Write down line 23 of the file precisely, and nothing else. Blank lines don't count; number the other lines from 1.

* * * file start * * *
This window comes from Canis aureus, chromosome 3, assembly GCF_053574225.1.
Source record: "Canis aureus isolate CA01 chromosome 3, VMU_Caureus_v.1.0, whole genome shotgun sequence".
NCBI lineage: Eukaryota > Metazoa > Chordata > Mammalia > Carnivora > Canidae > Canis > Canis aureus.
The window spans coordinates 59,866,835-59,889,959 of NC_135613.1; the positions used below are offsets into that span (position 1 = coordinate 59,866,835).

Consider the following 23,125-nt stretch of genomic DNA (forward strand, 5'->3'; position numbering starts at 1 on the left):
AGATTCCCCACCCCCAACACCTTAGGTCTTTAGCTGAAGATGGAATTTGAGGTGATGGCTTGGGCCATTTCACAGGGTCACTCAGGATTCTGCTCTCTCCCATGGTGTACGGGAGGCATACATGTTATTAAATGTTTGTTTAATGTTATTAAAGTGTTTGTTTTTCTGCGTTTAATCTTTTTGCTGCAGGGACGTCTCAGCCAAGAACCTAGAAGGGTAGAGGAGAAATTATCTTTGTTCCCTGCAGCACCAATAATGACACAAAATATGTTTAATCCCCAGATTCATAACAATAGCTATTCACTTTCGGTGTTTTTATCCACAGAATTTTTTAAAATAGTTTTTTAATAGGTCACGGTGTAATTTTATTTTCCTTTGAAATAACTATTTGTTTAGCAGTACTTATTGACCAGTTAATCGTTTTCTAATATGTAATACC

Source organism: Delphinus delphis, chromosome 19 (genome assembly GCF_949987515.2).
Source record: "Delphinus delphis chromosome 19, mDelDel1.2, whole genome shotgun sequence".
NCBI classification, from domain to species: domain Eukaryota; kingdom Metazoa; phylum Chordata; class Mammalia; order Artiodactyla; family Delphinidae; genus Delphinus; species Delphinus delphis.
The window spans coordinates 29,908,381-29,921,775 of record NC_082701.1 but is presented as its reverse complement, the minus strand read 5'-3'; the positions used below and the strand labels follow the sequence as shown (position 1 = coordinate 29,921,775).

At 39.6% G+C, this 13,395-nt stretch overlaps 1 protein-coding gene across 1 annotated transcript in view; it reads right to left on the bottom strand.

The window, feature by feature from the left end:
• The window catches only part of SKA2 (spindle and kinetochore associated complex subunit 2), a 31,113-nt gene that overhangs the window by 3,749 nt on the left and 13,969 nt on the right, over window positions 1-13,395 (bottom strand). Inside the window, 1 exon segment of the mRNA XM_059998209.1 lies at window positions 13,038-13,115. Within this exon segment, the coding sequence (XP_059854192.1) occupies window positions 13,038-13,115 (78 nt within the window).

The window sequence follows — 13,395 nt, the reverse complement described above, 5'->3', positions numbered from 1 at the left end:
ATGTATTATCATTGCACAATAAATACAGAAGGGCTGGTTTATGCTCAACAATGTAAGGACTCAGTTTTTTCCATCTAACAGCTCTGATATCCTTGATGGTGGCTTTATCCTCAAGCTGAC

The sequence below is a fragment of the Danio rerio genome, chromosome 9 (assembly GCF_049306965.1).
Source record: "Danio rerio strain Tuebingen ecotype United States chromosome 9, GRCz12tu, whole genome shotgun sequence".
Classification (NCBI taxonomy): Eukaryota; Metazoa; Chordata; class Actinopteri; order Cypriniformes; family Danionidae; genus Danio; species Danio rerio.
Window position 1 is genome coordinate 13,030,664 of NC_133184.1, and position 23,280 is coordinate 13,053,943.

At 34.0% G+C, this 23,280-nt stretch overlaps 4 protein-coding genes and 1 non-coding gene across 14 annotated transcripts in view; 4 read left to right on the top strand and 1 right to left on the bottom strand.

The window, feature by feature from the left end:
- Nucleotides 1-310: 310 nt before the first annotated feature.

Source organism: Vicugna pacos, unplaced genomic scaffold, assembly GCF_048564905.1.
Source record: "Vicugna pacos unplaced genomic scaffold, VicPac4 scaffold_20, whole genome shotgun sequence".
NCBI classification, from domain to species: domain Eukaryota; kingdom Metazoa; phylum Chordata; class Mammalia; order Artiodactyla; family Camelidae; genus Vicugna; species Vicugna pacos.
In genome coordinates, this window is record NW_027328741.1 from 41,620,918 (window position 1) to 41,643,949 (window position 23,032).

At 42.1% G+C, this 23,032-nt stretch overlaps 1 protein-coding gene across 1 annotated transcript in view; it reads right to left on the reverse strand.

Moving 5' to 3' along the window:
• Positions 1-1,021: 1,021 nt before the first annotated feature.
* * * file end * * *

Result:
Source organism: Vicugna pacos, unplaced genomic scaffold, assembly GCF_048564905.1.